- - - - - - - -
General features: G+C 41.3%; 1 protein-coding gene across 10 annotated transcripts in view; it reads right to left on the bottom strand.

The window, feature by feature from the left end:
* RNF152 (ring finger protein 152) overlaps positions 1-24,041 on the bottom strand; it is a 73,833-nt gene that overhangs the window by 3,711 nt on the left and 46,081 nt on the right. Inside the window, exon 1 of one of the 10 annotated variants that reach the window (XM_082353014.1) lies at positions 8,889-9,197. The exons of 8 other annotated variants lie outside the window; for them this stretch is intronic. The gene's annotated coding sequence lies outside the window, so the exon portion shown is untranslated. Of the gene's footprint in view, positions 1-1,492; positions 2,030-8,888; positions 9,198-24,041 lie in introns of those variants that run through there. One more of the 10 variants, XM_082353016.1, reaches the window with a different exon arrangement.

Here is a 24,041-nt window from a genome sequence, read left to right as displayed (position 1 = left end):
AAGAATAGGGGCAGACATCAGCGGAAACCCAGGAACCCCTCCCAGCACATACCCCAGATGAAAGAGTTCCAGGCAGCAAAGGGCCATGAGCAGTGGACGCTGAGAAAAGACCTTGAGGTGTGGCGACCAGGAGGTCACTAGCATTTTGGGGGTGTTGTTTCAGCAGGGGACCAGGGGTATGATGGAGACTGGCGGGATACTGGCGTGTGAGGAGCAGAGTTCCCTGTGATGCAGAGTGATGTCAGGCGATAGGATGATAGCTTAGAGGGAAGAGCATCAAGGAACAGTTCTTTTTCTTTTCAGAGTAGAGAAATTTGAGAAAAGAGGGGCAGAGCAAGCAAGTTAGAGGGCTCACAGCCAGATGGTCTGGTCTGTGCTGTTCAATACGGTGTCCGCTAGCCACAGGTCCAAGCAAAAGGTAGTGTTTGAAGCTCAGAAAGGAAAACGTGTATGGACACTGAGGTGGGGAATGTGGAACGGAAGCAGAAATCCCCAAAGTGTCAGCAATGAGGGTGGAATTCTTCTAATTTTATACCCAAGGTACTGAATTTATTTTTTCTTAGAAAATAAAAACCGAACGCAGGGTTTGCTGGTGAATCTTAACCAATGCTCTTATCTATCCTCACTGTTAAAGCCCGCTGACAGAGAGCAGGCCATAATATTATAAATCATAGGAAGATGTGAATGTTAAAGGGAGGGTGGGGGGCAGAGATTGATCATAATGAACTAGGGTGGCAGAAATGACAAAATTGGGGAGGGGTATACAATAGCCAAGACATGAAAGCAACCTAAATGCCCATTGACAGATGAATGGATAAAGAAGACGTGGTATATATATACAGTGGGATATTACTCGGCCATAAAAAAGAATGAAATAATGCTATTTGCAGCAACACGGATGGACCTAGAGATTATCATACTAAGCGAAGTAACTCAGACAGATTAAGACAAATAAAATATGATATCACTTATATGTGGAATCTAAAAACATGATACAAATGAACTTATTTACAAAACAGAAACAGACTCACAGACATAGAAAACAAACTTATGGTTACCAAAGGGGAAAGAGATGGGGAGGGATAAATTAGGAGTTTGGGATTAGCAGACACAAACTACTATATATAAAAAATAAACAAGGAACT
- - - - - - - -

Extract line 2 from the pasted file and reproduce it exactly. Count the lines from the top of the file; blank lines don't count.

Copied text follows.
The window, feature by feature from the left end: